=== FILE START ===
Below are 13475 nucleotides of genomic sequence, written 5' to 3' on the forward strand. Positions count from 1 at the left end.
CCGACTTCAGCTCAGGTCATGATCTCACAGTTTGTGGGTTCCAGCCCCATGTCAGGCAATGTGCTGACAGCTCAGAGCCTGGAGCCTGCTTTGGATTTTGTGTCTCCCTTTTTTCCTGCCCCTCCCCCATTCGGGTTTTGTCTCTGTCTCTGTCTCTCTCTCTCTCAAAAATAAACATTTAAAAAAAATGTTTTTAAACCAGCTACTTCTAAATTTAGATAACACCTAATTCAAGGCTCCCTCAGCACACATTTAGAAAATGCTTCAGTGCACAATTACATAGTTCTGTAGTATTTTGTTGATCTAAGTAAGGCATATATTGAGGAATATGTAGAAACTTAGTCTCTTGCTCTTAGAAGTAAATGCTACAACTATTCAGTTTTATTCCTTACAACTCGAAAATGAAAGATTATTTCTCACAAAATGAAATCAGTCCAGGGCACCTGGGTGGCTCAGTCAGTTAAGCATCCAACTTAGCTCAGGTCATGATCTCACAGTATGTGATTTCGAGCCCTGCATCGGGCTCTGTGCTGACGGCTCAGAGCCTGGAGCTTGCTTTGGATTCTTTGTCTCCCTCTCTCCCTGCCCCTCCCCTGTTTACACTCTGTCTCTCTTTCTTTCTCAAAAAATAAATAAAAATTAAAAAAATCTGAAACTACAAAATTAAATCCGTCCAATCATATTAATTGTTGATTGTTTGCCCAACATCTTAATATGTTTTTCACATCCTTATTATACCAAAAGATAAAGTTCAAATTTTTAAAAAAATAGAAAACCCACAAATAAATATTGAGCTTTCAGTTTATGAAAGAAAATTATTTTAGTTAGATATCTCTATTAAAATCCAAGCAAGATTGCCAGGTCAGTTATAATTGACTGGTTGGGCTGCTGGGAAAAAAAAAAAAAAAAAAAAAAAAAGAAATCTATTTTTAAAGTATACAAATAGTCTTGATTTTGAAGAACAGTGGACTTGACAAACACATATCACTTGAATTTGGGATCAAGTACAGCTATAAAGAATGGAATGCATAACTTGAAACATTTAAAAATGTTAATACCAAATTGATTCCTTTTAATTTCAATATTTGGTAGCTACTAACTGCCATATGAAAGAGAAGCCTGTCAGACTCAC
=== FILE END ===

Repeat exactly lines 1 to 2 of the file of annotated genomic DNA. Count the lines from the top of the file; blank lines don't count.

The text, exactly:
Below are 13475 nucleotides of genomic sequence, written 5' to 3' on the forward strand. Positions count from 1 at the left end.
CCGACTTCAGCTCAGGTCATGATCTCACAGTTTGTGGGTTCCAGCCCCATGTCAGGCAATGTGCTGACAGCTCAGAGCCTGGAGCCTGCTTTGGATTTTGTGTCTCCCTTTTTTCCTGCCCCTCCCCCATTCGGGTTTTGTCTCTGTCTCTGTCTCTCTCTCTCTCAAAAATAAACATTTAAAAAAAATGTTTTTAAACCAGCTACTTCTAAATTTAGATAACACCTAATTCAAGGCTCCCTCAGCACACATTTAGAAAATGCTTCAGTGCACAATTACATAGTTCTGTAGTATTTTGTTGATCTAAGTAAGGCATATATTGAGGAATATGTAGAAACTTAGTCTCTTGCTCTTAGAAGTAAATGCTACAACTATTCAGTTTTATTCCTTACAACTCGAAAATGAAAGATTATTTCTCACAAAATGAAATCAGTCCAGGGCACCTGGGTGGCTCAGTCAGTTAAGCATCCAACTTAGCTCAGGTCATGATCTCACAGTATGTGATTTCGAGCCCTGCATCGGGCTCTGTGCTGACGGCTCAGAGCCTGGAGCTTGCTTTGGATTCTTTGTCTCCCTCTCTCCCTGCCCCTCCCCTGTTTACACTCTGTCTCTCTTTCTTTCTCAAAAAATAAATAAAAATTAAAAAAATCTGAAACTACAAAATTAAATCCGTCCAATCATATTAATTGTTGATTGTTTGCCCAACATCTTAATATGTTTTTCACATCCTTATTATACCAAAAGATAAAGTTCAAATTTTTAAAAAAATAGAAAACCCACAAATAAATATTGAGCTTTCAGTTTATGAAAGAAAATTATTTTAGTTAGATATCTCTATTAAAATCCAAGCAAGATTGCCAGGTCAGTTATAATTGACTGGTTGGGCTGCTGGGAAAAAAAAAAAAAAAAAAAAAAAAAGAAATCTATTTTTAAAGTATACAAATAGTCTTGATTTTGAAGAACAGTGGACTTGACAAACACATATCACTTGAATTTGGGATCAAGTACAGCTATAAAGAATGGAATGCATAACTTGAAACATTTAAAAATGTTAATACCAAATTGATTCCTTTTAATTTCAATATTTGGTAGCTACTAACTGCCATATGAAAGAGAAGCCTGTCAGACTCAC